By Nicole Lemal
Times West Virginian
Regardless of his last name, Joe Manchin IV said he doesn’t feel entitled to anything. Not even the open county commission seat, for which he has considered vying for more than a decade.
Watching his father, U.S. Sen. Joe Manchin III, working in West Virginia as governor and then moving to Washington, D.C., he always admired him. But he doesn’t want to rely on that reputation. Instead, he wants to forge his own path.
“I am out there trying to earn your trust, to have your support and ultimately have your vote,” the Democrat candidate said. “Regardless of what someone’s last name may be, their perception of you, when you get elected, that all stops right there because it’s now on you. You’re creating your own record from the first minute that you take office, and that’s something I’m really looking forward to.”
A 1996 graduate of Fairmont State, he is originally from the Farmington area and is proud to call Marion County home.
From a young age, he got a taste as to what it was like in his father’s shoes as he assisted his father in his business. Behind the scenes he learned about every aspect of the company, later becoming the president of Energy Systems.
In his position he has learned how to balance a budget and set priorities, which are two key components to establishing a strong foundation for any business or area, he said. Hard-earned tax dollars are something he doesn’t take for granted, as he wants to show the county that he will be responsible in assuring that money is put to good use.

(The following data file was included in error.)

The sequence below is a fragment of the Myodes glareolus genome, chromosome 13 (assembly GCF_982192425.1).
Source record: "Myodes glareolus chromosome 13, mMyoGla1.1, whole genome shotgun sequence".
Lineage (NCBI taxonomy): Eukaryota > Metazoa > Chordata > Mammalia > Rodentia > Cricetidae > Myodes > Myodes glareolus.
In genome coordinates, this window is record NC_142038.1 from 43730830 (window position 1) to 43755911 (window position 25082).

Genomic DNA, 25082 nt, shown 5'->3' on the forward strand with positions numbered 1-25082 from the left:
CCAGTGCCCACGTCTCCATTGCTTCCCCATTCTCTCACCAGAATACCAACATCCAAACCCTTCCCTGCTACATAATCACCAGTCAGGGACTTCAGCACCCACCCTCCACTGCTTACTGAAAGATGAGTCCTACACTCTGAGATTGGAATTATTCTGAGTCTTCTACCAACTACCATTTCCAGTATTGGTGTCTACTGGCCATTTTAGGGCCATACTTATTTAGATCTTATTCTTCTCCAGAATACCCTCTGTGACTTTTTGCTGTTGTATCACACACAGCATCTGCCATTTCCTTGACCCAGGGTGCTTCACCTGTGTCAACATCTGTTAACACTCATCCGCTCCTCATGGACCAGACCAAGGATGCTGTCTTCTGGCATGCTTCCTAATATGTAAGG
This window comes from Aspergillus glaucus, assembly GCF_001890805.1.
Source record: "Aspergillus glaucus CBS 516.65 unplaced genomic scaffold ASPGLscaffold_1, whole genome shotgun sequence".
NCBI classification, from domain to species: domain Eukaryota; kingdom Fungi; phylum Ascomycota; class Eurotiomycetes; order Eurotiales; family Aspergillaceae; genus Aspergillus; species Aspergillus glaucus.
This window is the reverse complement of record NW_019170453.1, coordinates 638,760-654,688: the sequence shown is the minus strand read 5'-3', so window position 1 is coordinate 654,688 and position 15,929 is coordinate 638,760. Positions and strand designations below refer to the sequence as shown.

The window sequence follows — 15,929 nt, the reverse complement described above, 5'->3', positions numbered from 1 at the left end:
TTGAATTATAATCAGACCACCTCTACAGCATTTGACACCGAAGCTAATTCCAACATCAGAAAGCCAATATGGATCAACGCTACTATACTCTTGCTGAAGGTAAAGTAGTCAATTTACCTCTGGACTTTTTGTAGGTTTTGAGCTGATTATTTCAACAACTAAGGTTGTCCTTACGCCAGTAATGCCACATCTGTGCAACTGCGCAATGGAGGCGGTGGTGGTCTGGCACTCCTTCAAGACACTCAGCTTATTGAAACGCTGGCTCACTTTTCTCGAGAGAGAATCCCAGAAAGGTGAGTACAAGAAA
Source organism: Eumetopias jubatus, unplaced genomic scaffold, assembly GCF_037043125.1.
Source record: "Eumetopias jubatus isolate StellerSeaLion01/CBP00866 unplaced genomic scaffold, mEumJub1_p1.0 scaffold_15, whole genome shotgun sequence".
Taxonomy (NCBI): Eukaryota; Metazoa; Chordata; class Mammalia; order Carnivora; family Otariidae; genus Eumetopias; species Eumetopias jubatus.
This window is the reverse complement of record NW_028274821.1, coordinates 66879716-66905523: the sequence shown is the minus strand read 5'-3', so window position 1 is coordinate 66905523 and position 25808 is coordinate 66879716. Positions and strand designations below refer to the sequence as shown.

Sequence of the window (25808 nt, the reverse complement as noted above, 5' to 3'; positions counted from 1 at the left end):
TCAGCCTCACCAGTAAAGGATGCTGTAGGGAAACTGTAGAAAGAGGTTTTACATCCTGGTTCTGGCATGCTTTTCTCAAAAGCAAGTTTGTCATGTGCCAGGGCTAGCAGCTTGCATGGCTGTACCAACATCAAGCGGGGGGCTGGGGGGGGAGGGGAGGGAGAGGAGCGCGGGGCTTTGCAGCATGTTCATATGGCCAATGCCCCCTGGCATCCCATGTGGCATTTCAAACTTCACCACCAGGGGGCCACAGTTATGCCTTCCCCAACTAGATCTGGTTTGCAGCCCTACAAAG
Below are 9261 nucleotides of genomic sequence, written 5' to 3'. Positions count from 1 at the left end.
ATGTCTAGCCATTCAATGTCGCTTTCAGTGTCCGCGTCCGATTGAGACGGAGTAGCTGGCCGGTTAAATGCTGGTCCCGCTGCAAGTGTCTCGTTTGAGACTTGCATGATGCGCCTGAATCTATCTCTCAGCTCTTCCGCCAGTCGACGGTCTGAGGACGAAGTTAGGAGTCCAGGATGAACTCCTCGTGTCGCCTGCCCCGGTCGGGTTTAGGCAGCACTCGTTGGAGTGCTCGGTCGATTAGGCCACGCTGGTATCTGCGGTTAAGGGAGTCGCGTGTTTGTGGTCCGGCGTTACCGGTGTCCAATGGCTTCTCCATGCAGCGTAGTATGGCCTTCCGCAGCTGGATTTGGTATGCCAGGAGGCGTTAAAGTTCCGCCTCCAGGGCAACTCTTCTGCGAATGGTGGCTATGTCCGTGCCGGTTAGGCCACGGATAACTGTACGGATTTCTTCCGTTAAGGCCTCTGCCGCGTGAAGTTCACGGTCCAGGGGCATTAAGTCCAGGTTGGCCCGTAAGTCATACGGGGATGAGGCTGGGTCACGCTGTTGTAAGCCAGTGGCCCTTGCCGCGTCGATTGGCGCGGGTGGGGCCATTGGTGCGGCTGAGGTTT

“I think that’s imperative to have someone with a private sector knowledge in a private sector atmosphere because you’re dealing with the county tax dollars,” he said. “You’re responsible for seeing all the residents are given an opportunity and give them the proper resources to lift this area up.”
While looking around the area, he acknowledges that a change is needed somewhere. If elected to the county commission seat, he wants to treat it like a full-time job, making it a priority to be at the office every day.
“I know constituents have concerns every day and I just want to make sure there is a face they can talk to if they have a problem. There’s nothing too small or big. I just want them to know that there is someone there to listen to them and facilitate and try to help.”
Not only does he want to work with the commissioners, the county and the public, but Manchin said a strong working relationship with surrounding counties is essential for growth. Job security is a concern for many local citizens, but in the energy industry, he said there are unlimited possibilities and opportunities.
Ideally, he hopes the energy industry and education sector can work together in bridging the gap in determining where the current workforce is falling short.
“It would alleviate a lot of the problems that come with job security and not knowing where your next paycheck is coming from,” he said.
And he said Marion County has more to offer.
Right now, Marion County is one of the healthiest counties in the state financially, he said. By working together, he envisions an environment where the county residents are happy. Tourism is booming, and ultimately he envisions the county will realize their greatest resources are right in their backyard.
His campaign slogan, “Marion County’s best days are ahead,” reflect his optimism in making it a reality, as he aims to take care of county residents. Who receives the credit is irrelevant as long as the county is where it deserves to be.
“I just want to see our county in its rightful place because we’re sitting in the middle of everything as far as West Virginia has to offer,” he said. “I really want to take care of what we have right now. If we can help them out and give them a positive environment to work, live and play, it’s conducive to showing other people, ‘Hey, Fairmont is a nice place.’”
Email Nicole Lemal at firstname.lastname@example.org.